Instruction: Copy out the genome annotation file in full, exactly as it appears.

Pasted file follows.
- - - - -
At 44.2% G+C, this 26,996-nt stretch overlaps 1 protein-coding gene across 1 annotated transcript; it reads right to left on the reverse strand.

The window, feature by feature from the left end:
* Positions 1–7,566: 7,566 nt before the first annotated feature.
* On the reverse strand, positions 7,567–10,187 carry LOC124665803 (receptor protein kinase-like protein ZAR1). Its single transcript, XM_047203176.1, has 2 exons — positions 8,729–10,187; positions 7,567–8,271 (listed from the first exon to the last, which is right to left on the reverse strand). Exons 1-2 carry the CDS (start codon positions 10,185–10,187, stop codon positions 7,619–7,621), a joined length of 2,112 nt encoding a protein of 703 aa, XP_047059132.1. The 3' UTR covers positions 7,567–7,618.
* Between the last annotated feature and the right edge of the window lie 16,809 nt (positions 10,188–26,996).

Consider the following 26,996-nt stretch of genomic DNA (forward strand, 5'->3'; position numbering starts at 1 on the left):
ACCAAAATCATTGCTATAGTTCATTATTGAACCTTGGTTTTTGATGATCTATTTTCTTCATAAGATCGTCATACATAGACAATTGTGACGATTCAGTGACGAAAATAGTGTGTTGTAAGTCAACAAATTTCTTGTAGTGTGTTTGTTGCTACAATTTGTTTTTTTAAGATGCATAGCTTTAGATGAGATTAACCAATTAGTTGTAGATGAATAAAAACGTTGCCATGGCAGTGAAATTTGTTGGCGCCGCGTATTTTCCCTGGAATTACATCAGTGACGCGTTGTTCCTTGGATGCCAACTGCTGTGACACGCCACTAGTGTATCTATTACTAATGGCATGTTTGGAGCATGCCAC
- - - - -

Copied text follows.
At 44.2% G+C, this 26,996-nt stretch overlaps 1 protein-coding gene across 1 annotated transcript; it reads right to left on the reverse strand.

The window, feature by feature from the left end:
* Positions 1–7,566: 7,566 nt before the first annotated feature.
* On the reverse strand, positions 7,567–10,187 carry LOC124665803 (receptor protein kinase-like protein ZAR1). Its single transcript, XM_047203176.1, has 2 exons — positions 8,729–10,187; positions 7,567–8,271 (listed from the first exon to the last, which is right to left on the reverse strand). Exons 1-2 carry the CDS (start codon positions 10,185–10,187, stop codon positions 7,619–7,621), a joined length of 2,112 nt encoding a protein of 703 aa, XP_047059132.1. The 3' UTR covers positions 7,567–7,618.
* Between the last annotated feature and the right edge of the window lie 16,809 nt (positions 10,188–26,996).

Consider the following 26,996-nt stretch of genomic DNA (forward strand, 5'->3'; position numbering starts at 1 on the left):
ACCAAAATCATTGCTATAGTTCATTATTGAACCTTGGTTTTTGATGATCTATTTTCTTCATAAGATCGTCATACATAGACAATTGTGACGATTCAGTGACGAAAATAGTGTGTTGTAAGTCAACAAATTTCTTGTAGTGTGTTTGTTGCTACAATTTGTTTTTTTAAGATGCATAGCTTTAGATGAGATTAACCAATTAGTTGTAGATGAATAAAAACGTTGCCATGGCAGTGAAATTTGTTGGCGCCGCGTATTTTCCCTGGAATTACATCAGTGACGCGTTGTTCCTTGGATGCCAACTGCTGTGACACGCCACTAGTGTATCTATTACTAATGGCATGTTTGGAGCATGCCAC